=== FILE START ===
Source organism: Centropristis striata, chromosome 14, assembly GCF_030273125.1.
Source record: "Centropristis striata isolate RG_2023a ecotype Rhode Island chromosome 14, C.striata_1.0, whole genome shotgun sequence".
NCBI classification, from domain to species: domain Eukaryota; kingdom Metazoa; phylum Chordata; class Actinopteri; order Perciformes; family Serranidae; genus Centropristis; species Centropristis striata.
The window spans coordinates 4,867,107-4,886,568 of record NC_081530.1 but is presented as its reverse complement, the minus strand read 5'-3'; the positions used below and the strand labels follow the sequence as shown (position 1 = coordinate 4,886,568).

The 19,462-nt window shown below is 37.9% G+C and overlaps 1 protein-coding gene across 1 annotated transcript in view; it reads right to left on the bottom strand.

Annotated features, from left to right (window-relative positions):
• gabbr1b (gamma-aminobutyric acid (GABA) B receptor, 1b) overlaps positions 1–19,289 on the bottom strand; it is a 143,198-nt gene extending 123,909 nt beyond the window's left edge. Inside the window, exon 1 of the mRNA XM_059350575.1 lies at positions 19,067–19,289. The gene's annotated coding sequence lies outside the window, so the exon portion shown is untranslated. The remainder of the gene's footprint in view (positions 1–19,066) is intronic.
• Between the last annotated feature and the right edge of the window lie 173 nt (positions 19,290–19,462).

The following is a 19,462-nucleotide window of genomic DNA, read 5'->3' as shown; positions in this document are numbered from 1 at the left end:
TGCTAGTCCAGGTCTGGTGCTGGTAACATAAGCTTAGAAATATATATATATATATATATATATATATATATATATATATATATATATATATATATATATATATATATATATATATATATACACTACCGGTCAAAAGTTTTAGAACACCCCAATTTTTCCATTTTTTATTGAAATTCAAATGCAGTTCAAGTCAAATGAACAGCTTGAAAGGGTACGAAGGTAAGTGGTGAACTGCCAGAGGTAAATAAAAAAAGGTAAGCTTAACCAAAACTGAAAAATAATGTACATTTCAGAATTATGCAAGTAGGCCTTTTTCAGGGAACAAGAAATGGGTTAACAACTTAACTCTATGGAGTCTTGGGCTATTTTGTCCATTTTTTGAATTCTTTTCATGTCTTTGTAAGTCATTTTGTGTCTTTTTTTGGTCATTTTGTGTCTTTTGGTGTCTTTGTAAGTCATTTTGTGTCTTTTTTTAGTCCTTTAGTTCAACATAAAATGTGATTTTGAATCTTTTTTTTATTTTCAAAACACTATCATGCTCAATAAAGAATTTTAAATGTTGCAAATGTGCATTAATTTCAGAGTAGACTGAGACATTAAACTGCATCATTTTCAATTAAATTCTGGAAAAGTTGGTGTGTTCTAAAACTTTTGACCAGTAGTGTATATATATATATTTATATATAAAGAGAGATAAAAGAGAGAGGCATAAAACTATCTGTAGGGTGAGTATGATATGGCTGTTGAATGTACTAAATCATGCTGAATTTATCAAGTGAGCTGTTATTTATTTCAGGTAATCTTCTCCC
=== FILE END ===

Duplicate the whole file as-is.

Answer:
Source organism: Centropristis striata, chromosome 14, assembly GCF_030273125.1.
Source record: "Centropristis striata isolate RG_2023a ecotype Rhode Island chromosome 14, C.striata_1.0, whole genome shotgun sequence".
NCBI classification, from domain to species: domain Eukaryota; kingdom Metazoa; phylum Chordata; class Actinopteri; order Perciformes; family Serranidae; genus Centropristis; species Centropristis striata.
The window spans coordinates 4,867,107-4,886,568 of record NC_081530.1 but is presented as its reverse complement, the minus strand read 5'-3'; the positions used below and the strand labels follow the sequence as shown (position 1 = coordinate 4,886,568).

The 19,462-nt window shown below is 37.9% G+C and overlaps 1 protein-coding gene across 1 annotated transcript in view; it reads right to left on the bottom strand.

Annotated features, from left to right (window-relative positions):
• gabbr1b (gamma-aminobutyric acid (GABA) B receptor, 1b) overlaps positions 1–19,289 on the bottom strand; it is a 143,198-nt gene extending 123,909 nt beyond the window's left edge. Inside the window, exon 1 of the mRNA XM_059350575.1 lies at positions 19,067–19,289. The gene's annotated coding sequence lies outside the window, so the exon portion shown is untranslated. The remainder of the gene's footprint in view (positions 1–19,066) is intronic.
• Between the last annotated feature and the right edge of the window lie 173 nt (positions 19,290–19,462).

The following is a 19,462-nucleotide window of genomic DNA, read 5'->3' as shown; positions in this document are numbered from 1 at the left end:
TGCTAGTCCAGGTCTGGTGCTGGTAACATAAGCTTAGAAATATATATATATATATATATATATATATATATATATATATATATATATATATATATATATATATATATATATATATATATACACTACCGGTCAAAAGTTTTAGAACACCCCAATTTTTCCATTTTTTATTGAAATTCAAATGCAGTTCAAGTCAAATGAACAGCTTGAAAGGGTACGAAGGTAAGTGGTGAACTGCCAGAGGTAAATAAAAAAAGGTAAGCTTAACCAAAACTGAAAAATAATGTACATTTCAGAATTATGCAAGTAGGCCTTTTTCAGGGAACAAGAAATGGGTTAACAACTTAACTCTATGGAGTCTTGGGCTATTTTGTCCATTTTTTGAATTCTTTTCATGTCTTTGTAAGTCATTTTGTGTCTTTTTTTGGTCATTTTGTGTCTTTTGGTGTCTTTGTAAGTCATTTTGTGTCTTTTTTTAGTCCTTTAGTTCAACATAAAATGTGATTTTGAATCTTTTTTTTATTTTCAAAACACTATCATGCTCAATAAAGAATTTTAAATGTTGCAAATGTGCATTAATTTCAGAGTAGACTGAGACATTAAACTGCATCATTTTCAATTAAATTCTGGAAAAGTTGGTGTGTTCTAAAACTTTTGACCAGTAGTGTATATATATATATTTATATATAAAGAGAGATAAAAGAGAGAGGCATAAAACTATCTGTAGGGTGAGTATGATATGGCTGTTGAATGTACTAAATCATGCTGAATTTATCAAGTGAGCTGTTATTTATTTCAGGTAATCTTCTCCC